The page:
“Not to threats and not to vi­o­lence. “Hate is hate, “Ugly and brutal, “And we will not yield.” Songs in­cluded “Imag­ine” by John Len­non, “Let There be Peace on Earth” and “God Bless Amer­ica.”

Dur­ing the Mishe­ber­ach (a prayer for heal­ing), Rabbi Hy­man said, “May the One who blessed our an­ces­tors, Abra­ham, Isaac, and Ja­cob, Sarah, Re­becca, Leah and Rachel bless all those who await Your heal­ing touch. May the Blessed Holy One be filled with mercy, heal and strengthen them, send­ing them com­plete heal­ing of body and spirit, along with all those in Is­rael who are ill.”

Hy­man also asked for heal­ing for those af­fected by the vi­o­lence in Char­lottesville, in­clud­ing the fam­i­lies, friends and col­leagues of Heather Heyer, who was killed when a car was driven into a crowd of counter-demon­stra­tors, and Lt. H. Jay Cullen and trooper-pi­lot Berke M.M. Bates, two Vir­ginia State Po­lice troop­ers who died in a he­li­copter crash af­ter mon­i­tor­ing the events in Char­lottesville.

Heal­ing also was sought from the ha­tred and racism, “from the per­ni­cious ac­tions and no­tions” seen in Char­lottesville.

“This is not the way the world should be,” Hy­man said.

Other speak­ers Fri­day night in­cluded the Rev. Mark Del­cuze of Christ Church Kent Is­land and the Rev. Dr. Wil­liam Wal­lace Sr.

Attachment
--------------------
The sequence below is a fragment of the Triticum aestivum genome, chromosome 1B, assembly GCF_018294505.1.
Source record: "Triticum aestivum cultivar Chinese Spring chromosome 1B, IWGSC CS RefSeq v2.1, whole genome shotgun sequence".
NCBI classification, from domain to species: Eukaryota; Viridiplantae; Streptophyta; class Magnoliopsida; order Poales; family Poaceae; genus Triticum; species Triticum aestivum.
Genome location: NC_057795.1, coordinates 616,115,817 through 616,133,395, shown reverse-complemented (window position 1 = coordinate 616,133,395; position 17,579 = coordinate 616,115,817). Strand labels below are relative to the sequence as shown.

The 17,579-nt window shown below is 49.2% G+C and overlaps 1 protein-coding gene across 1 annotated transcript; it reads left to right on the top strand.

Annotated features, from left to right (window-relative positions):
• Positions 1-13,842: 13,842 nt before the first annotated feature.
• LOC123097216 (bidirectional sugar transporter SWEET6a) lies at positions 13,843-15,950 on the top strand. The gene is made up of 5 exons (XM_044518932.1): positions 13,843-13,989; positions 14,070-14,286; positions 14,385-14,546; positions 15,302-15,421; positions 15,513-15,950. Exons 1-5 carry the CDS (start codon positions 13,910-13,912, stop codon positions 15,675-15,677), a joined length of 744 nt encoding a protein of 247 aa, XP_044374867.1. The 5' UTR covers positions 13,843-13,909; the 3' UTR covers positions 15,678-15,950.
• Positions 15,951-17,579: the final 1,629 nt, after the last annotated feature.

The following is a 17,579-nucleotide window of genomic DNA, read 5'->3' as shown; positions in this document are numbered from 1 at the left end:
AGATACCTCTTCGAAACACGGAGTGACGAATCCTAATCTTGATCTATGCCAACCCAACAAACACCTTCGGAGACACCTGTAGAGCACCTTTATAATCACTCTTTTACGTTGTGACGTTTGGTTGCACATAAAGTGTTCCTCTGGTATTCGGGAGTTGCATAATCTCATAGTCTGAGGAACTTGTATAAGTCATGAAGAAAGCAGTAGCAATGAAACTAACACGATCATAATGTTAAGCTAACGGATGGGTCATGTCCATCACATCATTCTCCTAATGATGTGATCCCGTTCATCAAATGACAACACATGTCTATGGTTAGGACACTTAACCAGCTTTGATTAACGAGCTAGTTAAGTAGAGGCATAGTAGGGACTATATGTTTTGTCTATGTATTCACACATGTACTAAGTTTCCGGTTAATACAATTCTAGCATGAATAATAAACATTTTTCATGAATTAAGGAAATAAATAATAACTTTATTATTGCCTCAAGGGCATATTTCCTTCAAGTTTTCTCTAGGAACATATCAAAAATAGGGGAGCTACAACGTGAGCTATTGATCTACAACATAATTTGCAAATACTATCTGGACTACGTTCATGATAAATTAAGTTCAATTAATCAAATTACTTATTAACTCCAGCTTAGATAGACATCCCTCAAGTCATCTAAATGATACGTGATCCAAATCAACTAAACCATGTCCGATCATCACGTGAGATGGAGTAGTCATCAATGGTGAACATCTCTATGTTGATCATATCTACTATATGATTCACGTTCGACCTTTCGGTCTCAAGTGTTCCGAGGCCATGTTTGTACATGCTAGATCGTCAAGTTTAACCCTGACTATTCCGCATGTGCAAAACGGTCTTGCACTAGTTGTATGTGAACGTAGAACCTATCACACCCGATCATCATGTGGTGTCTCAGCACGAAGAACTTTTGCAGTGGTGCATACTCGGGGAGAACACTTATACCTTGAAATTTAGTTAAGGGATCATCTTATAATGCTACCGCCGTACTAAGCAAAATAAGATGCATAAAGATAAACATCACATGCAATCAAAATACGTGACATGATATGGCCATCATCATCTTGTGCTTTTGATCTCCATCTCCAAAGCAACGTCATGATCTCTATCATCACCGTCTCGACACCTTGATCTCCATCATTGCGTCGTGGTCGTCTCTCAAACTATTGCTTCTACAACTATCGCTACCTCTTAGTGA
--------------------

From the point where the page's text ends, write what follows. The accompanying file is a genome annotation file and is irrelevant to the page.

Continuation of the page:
Among the crowd were sev­eral of­fi­cials, in­clud­ing Michael Pullen, a Demo­cratic can­di­date for the U.S. House of Rep­re­sen­ta­tives in the First Dis­trict; Sen. Ad­die Eckardt, R-37-Mid-Shore; Del. Johnny Mautz, R-37BTal­bot; Eas­ton Mayor Bob Wil­ley, Tal­bot County Man­ager Andy Hol­lis; and Tal­bot County Deputy State’s At­tor­ney Ellen Barry Grun­den.

Near the end of the cer­e­mony, Grun­den led the group in singing “God Bless Amer­ica,” singing the first verse be­fore the crowd joined in on the cho­rus.

Hy­man last week called the events of Char­lottesville “a rep­re­hen­si­ble cir­cum­stance” that goes “against ev­ery­thing we be­lieve and have been taught the United States of Amer­ica is about.

He also said the Nazi sym­bols, chants and salutes were “an af­front to vet­er­ans ev­ery­where that fought and served in World War II.”

“It is up to faith com­mu­nity lead­ers, our govern­ment of­fi­cials and the com­mu­nity to make a stand in op­po­si­tion,” Hy­man said. “To re­main silent in the face of this would speak vol­umes louder than any­thing else. This is our re­spon­si­bil­ity.”

“We have a re­spon­si­bil­ity as faith lead­ers in our com­mu­nity to hold a mir­ror up and to live up to our most deeply held val­ues,” the Rev. Sue Brown­ing of Uni­tar­ian Univer­sal­ist Fel­low­ship at Eas­ton said last week. “We need to look at what unites us and helps us to cre­ate a com­mu­nity in which we want to live in.”

On Satur­day, Aug. 12, street brawls broke out in Char­lottesville be­tween al­tright pro­test­ers, many of whom car­ried shields, weapons, and Nazi and Con­fed­er­ate bat­tle flags, and coun­ter­demon­stra­tors. Both groups had per­mits to protest. Staff writer De­nae Spier­ing con­trib­uted to this story.


Rabbi Peter Hy­man of Tem­ple B’Nai Is­rael leads a com­mu­nity unity wor­ship ser­vice Fri­day evening, Aug. 18, at the Ox­ford Park.

The Rev. Dr. Wil­liam Wal­lace Sr. speaks Fri­day evening, Aug. 18, at a com­mu­nity unity wor­ship ser­vice at the Ox­ford Park.


The Rev. Mark Del­cuze of Christ Church St. Michaels speaks Fri­day evening, Aug. 18, at a com­mu­nity unity wor­ship ser­vice at the Ox­ford Park.